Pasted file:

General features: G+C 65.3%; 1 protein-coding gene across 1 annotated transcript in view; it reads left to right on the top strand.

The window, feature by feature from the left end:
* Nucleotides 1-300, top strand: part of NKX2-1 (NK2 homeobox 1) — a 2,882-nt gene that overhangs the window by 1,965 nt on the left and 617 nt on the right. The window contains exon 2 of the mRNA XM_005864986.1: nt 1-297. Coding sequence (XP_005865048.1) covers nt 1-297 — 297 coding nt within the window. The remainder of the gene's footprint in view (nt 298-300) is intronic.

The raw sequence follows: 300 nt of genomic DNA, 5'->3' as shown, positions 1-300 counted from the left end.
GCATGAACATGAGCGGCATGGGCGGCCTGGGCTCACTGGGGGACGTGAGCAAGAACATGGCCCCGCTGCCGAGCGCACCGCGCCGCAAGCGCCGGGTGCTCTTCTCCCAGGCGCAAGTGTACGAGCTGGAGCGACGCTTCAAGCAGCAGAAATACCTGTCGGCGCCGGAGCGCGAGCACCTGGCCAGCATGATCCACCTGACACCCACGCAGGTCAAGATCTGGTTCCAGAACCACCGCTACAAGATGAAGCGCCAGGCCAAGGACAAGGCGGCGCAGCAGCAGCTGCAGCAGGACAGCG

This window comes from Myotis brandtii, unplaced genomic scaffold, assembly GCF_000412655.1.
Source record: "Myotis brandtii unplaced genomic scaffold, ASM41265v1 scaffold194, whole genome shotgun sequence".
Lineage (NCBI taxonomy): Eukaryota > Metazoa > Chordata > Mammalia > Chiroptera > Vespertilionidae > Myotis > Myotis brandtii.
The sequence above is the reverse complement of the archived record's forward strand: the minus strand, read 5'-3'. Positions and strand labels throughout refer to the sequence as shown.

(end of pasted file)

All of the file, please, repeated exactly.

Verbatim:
General features: G+C 65.3%; 1 protein-coding gene across 1 annotated transcript in view; it reads left to right on the top strand.

The window, feature by feature from the left end:
* Nucleotides 1-300, top strand: part of NKX2-1 (NK2 homeobox 1) — a 2,882-nt gene that overhangs the window by 1,965 nt on the left and 617 nt on the right. The window contains exon 2 of the mRNA XM_005864986.1: nt 1-297. Coding sequence (XP_005865048.1) covers nt 1-297 — 297 coding nt within the window. The remainder of the gene's footprint in view (nt 298-300) is intronic.

The raw sequence follows: 300 nt of genomic DNA, 5'->3' as shown, positions 1-300 counted from the left end.
GCATGAACATGAGCGGCATGGGCGGCCTGGGCTCACTGGGGGACGTGAGCAAGAACATGGCCCCGCTGCCGAGCGCACCGCGCCGCAAGCGCCGGGTGCTCTTCTCCCAGGCGCAAGTGTACGAGCTGGAGCGACGCTTCAAGCAGCAGAAATACCTGTCGGCGCCGGAGCGCGAGCACCTGGCCAGCATGATCCACCTGACACCCACGCAGGTCAAGATCTGGTTCCAGAACCACCGCTACAAGATGAAGCGCCAGGCCAAGGACAAGGCGGCGCAGCAGCAGCTGCAGCAGGACAGCG

This window comes from Myotis brandtii, unplaced genomic scaffold, assembly GCF_000412655.1.
Source record: "Myotis brandtii unplaced genomic scaffold, ASM41265v1 scaffold194, whole genome shotgun sequence".
Lineage (NCBI taxonomy): Eukaryota > Metazoa > Chordata > Mammalia > Chiroptera > Vespertilionidae > Myotis > Myotis brandtii.
The sequence above is the reverse complement of the archived record's forward strand: the minus strand, read 5'-3'. Positions and strand labels throughout refer to the sequence as shown.